Here’s why we need a disability rights act – not just a disability discrimination one

The Royal Commission into Violence, Abuse, Neglect and Exploitation of People with Disability has shared its final report. In this series, we unpack what the commission’s 222 recommendations could mean for a more inclusive Australia.

There were more than 200 recommendations for federal and state governments to consider within the Royal Commission into Violence, Abuse, Neglect and Exploitation of People with Disability’s final report, released on Friday.

A great deal of focus has been on housing, employment and education. However, the very first recommendation is for a new disability rights act. This recommendation, if adopted, may have the greatest impact of all.

Here’s why it’s needed.

Conventions, rights and Australian law

Australia is a signatory to the seven core International Human Rights treaties and has ratified them all (meaning we’ve voluntarily accepted legal obligations under international law). Once it ratifies a treaty, Australia is obliged to ensure its domestic laws comply with it.

The seven treaties include the Convention on the Rights of Persons with Disability, signed in 2007. In addition, we have the 1992 Disability Discrimination Act and we are a signatory to the Salamanca Statement on the right of every child to education.

However there has been ongoing criticism of Australia for not fully abiding by the international treaties we have signed.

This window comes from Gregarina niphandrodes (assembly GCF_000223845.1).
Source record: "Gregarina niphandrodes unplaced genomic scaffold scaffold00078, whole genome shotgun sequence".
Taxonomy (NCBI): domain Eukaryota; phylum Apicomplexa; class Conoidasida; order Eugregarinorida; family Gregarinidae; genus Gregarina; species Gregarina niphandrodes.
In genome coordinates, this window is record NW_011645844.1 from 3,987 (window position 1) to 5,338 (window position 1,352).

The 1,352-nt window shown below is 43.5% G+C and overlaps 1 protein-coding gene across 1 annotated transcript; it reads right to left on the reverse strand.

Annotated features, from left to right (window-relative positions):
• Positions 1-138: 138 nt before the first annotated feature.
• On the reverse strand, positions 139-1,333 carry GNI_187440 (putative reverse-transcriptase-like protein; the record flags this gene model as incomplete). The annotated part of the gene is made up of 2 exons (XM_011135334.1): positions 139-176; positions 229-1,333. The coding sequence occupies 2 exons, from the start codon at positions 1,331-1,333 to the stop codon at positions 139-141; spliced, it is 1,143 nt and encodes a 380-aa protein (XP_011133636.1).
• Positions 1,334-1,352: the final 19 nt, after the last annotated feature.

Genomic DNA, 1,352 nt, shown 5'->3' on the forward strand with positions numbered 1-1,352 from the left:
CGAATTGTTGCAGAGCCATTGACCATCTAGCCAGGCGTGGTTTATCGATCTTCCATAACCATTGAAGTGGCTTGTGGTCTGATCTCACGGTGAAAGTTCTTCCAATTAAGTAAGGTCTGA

The difference between discrimination and rights

The Disability Discrimination Act is a reactive law. It comes into force when discrimination is already allegedly happening. The problem with this form of “formal equity” is it can reinforce inequity, even as it seeks to address it. It’s focus is not achieving equal outcomes or opportunities.

In its final report, the disability royal commission affirmed a commitment to make the Convention on the Rights of Persons with Disabilities a reality in Australian law.

A disability rights act would enshrine in law the ability to make proactive, positive actions to ensure inclusion, support and long term structural changes. A rights act would additionally support First Nation peoples with disability giving them additional protection that is culturally sensitive, as stated in the Royal Commission Report.

A man and a woman stand side by side reading a big official book

The federal government has announced a taskforce will tackle the disability royal commission recommendations.
AAP Image/Jacob Shteyman

Read more:
The disability royal commission heard horrific stories of harm – now we must move towards repair

Reasonable adjustment versus undue burden

One major challenge to breaking down barriers to inclusion and equity is the phrase “reasonable accommodation”, which is outlined in the Convention on the Rights of Persons with Disabilities as:

necessary and appropriate modification and adjustments not imposing a disproportionate or undue burden […] to ensure to persons with disabilities the enjoyment or exercise on an equal basis with others of all human rights and fundamental freedoms […]

These are often termed “reasonable adjustments”.

But are the changes to ensure inclusion “reasonable”? How can we tell?

This interpretation has been criticised because reasonable adjustment is intended to mean what is reasonable for the person faced with the barrier. But it’s usually interpreted as meaning what’s reasonable for the provider – say, a school, employer, accommodation or service organisation.